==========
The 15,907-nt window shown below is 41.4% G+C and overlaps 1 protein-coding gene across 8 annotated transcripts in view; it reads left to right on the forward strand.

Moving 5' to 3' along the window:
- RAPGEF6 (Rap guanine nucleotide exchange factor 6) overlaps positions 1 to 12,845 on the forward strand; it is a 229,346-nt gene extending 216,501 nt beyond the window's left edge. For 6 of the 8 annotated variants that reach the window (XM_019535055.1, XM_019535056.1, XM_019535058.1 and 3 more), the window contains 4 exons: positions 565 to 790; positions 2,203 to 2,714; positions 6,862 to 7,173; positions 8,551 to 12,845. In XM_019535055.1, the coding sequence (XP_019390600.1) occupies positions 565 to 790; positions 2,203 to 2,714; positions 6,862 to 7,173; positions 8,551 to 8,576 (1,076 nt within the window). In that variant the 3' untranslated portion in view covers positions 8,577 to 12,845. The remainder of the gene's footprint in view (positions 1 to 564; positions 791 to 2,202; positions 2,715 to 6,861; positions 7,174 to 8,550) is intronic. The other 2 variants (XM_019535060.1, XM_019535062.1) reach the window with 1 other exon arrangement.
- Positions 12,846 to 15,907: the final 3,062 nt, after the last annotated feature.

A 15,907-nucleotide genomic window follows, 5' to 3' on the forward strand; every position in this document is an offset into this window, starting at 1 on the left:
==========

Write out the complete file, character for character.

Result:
The 15,907-nt window shown below is 41.4% G+C and overlaps 1 protein-coding gene across 8 annotated transcripts in view; it reads left to right on the forward strand.

Moving 5' to 3' along the window:
- RAPGEF6 (Rap guanine nucleotide exchange factor 6) overlaps positions 1 to 12,845 on the forward strand; it is a 229,346-nt gene extending 216,501 nt beyond the window's left edge. For 6 of the 8 annotated variants that reach the window (XM_019535055.1, XM_019535056.1, XM_019535058.1 and 3 more), the window contains 4 exons: positions 565 to 790; positions 2,203 to 2,714; positions 6,862 to 7,173; positions 8,551 to 12,845. In XM_019535055.1, the coding sequence (XP_019390600.1) occupies positions 565 to 790; positions 2,203 to 2,714; positions 6,862 to 7,173; positions 8,551 to 8,576 (1,076 nt within the window). In that variant the 3' untranslated portion in view covers positions 8,577 to 12,845. The remainder of the gene's footprint in view (positions 1 to 564; positions 791 to 2,202; positions 2,715 to 6,861; positions 7,174 to 8,550) is intronic. The other 2 variants (XM_019535060.1, XM_019535062.1) reach the window with 1 other exon arrangement.
- Positions 12,846 to 15,907: the final 3,062 nt, after the last annotated feature.

A 15,907-nucleotide genomic window follows, 5' to 3' on the forward strand; every position in this document is an offset into this window, starting at 1 on the left: